• 14. Reaching Definitions S gen [ S ] = gen [ S 1 ] kill [ S ] = kill [ S 1 ] in [ S 1 ] = in [ S ]  gen [ S 1 ] out [ S ] = out [ S 1 ] is of the form S 1
  • 15. Example Reaching Definitions d 1 : i := m-1; d 2 : j := n; d 3 : a := u1; do d 4 : i := i+1; d 5 : j := j-1; if e1 then d 6 : a := u2 else d 7 : i := u3 while e2 ; gen ={ d 1 } kill ={ d 4 , d 7 } d 1 gen ={ d 2 } kill ={ d 5 } d 2 gen ={ d 1 , d 2 } kill ={ d 4 , d 5 , d 7 } ; d 3 gen ={ d 3 } kill ={ d 6 } gen ={ d 1 , d 2 , d 3 } kill ={ d 4 , d 5 , d 6 , d 7 } ; gen ={ d 3 , d 4 , d 5 , d 6 , d 7 } kill ={ d 1 , d 2 } do ; gen ={ d 4 } kill ={ d 1 , d 7 } d 4 ; gen ={ d 5 } kill ={ d 2 } d 5 if e1 d 6 d 7 e1 gen ={ d 6 } kill ={ d 3 } gen ={ d 7 } kill ={ d 1 , d 4 } gen ={ d 4 , d 5 } kill ={ d 1 , d 2 , d 7 } gen ={ d 4 , d 5 , d 6 , d 7 } kill ={ d 1 , d 2 } gen ={ d 4 , d 5 , d 6 , d 7 } kill ={ d 1 , d 2 } gen ={ d 6 , d 7 } kill ={}
  • 16. Using Bit-Vectors to Compute Reaching Definitions d 1 : i := m-1; d 2 : j := n; d 3 : a := u1; do d 4 : i := i+1; d 5 : j := j-1; if e1 then d 6 : a := u2 else d 7 : i := u3 while e2 ; d 1 d 2 ; d 3 ; 0011111 1100000 do ; d 4 ; d 5 if e1 d 6 d 7 e1 1110000 0001111 1100000 0001101 1000000 0001001 0100000 0000100 0010000 0000010 0001111 1100000 0001111 1100000 0001100 1100001 0001000 1000001 0000100 0100000 0000010 0010000 0000001 1001000 0000011 0000000
  • 17. Accuracy, Safeness, and Conservative Estimations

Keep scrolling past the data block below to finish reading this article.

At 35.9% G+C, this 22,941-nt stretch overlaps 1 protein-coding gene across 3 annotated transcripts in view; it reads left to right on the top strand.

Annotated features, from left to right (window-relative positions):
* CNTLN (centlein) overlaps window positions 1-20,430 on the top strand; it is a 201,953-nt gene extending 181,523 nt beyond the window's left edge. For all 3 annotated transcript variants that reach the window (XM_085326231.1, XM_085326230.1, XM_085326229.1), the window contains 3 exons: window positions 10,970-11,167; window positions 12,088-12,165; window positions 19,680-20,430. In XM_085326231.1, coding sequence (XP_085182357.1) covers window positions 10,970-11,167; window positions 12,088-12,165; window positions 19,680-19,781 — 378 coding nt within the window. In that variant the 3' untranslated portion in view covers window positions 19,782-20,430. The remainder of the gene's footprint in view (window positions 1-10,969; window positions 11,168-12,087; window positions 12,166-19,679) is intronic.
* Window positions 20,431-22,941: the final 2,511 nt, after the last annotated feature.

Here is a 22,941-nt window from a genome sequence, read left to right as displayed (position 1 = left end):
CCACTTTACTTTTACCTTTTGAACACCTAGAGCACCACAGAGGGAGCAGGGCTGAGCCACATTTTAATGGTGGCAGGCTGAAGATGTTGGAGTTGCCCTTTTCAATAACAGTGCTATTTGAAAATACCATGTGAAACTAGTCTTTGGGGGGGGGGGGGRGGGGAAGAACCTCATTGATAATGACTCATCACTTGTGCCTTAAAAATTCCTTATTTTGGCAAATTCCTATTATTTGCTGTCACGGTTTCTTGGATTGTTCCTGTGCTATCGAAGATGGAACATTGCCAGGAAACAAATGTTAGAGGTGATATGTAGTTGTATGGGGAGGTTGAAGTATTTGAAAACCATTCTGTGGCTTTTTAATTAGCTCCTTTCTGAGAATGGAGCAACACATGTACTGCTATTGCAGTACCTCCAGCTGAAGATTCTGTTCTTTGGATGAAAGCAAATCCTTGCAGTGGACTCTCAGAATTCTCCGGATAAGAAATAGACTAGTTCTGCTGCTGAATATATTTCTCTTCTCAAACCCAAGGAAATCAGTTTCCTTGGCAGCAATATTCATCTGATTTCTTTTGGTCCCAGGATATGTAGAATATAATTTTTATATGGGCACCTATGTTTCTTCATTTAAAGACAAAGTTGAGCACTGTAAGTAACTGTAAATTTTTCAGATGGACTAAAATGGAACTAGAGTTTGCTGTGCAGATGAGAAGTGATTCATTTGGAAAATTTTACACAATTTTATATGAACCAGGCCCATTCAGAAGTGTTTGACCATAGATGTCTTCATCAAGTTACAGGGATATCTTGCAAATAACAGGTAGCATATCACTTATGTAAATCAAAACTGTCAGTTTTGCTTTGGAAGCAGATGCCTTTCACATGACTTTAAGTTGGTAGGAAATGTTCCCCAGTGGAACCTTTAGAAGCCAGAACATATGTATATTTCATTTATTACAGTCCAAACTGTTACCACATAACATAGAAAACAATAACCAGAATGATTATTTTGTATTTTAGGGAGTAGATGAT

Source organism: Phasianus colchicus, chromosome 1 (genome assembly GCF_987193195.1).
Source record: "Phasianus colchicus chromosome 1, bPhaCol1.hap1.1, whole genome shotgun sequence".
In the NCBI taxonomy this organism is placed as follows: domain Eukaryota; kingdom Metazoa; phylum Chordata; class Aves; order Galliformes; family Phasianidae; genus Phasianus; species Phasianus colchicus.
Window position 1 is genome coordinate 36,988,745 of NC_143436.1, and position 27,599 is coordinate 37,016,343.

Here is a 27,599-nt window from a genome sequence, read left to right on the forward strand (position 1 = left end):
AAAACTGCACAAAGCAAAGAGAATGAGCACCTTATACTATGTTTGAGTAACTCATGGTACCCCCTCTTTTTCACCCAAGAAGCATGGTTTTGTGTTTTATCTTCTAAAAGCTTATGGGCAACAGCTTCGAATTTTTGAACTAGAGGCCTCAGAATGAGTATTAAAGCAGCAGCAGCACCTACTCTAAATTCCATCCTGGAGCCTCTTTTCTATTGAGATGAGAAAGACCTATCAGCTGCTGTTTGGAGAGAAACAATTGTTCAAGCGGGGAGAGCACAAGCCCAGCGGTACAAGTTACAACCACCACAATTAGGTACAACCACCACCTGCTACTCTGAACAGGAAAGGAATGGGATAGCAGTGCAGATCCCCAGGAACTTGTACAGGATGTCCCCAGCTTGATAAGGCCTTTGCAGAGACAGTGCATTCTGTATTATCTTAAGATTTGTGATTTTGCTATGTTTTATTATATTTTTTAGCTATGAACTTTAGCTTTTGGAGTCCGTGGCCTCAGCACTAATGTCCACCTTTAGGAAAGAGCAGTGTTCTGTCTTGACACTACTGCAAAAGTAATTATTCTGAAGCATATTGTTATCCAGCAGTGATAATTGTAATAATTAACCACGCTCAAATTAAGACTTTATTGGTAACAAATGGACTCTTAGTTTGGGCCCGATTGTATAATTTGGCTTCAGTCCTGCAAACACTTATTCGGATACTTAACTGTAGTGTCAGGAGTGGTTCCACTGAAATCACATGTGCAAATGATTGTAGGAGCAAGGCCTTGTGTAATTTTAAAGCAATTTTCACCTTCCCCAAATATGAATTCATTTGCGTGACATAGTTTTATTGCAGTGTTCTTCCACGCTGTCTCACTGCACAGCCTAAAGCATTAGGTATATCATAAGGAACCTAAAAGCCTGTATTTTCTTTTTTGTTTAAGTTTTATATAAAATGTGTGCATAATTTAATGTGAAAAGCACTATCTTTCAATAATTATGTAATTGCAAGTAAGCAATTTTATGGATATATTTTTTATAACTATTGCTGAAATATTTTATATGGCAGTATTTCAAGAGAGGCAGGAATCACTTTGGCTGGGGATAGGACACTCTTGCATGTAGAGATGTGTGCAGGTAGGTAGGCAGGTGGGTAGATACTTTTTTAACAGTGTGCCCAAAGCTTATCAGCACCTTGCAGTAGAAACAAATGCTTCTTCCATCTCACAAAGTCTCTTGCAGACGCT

• Conservative : refers to making safe assumptions when insufficient information is available at compile time, i.e. the compiler has to guarantee not to change the meaning of the optimized code
    • Safe : refers to the fact that a superset of reaching definitions is safe (some may have been killed)
    • Accuracy : more and better information enables more code optimizations
  • 18. Reaching Definitions are a Conservative (Safe) Estimation S 2 S 1 Suppose this branch is never taken Estimation: gen [ S ] = gen [ S 1 ]  gen [ S 2 ] kill [ S ] = kill [ S 1 ]  kill [ S 2 ] Accurate: gen’ [ S ] = gen [ S 1 ] ⊆ gen [ S ] kill’ [ S ] = kill [ S 1 ] ⊇ kill [ S ]
  • 19. Reaching Definitions are a Conservative (Safe) Estimation in [ S 1 ] = in [ S ]  gen [ S 1 ] S 1 Why gen ? S is of the form The problem is that in [ S 1 ] = in [ S ]  out [ S 1 ] makes more sense, but we cannot solve this directly, because out [ S 1 ] depends on in [ S 1 ]
  • 20. Reaching Definitions are a Conservative (Safe) Estimation d : a:=b+c We have: (1) in [ S 1 ] = in [ S ]  out [ S 1 ] (2) out [ S 1 ] = gen [ S 1 ]  ( in [ S 1 ] - kill [ S 1 ]) Solve in [ S 1 ] and out [ S 1 ] by estimating in 1 [ S 1 ] using safe but approximate out [ S 1 ]=  , then re-compute out 1 [ S 1 ] using (2) to estimate in 2 [ S 1 ], etc. in 1 [ S 1 ] = (1) in [ S ]  out [ S 1 ] = in [ S ] out 1 [ S 1 ] = (2) gen [ S 1 ]  ( in 1 [ S 1 ] - kill [ S 1 ]) = gen [ S 1 ]  ( in [ S ] - kill [ S 1 ]) in 2 [ S 1 ] = (1) in [ S ]  out 1 [ S 1 ] = in [ S ]  gen [ S 1 ]  ( in [ S ] - kill [ S 1 ]) = in [ S ]  gen [ S 1 ] out 2 [ S 1 ] = (2) gen [ S 1 ]  ( in 2 [ S 1 ] - kill [ S 1 ]) = gen [ S 1 ]  ( in [ S ]  gen [ S 1 ] - kill [ S 1 ]) = gen [ S 1 ]  ( in [ S ] - kill [ S 1 ]) Because out 1 [ S 1 ] = out 2 [ S 1 ], and therefore in 3 [ S 1 ] = in 2 [ S 1 ], we conclude that in [ S 1 ] = in [ S ]  gen [ S 1 ]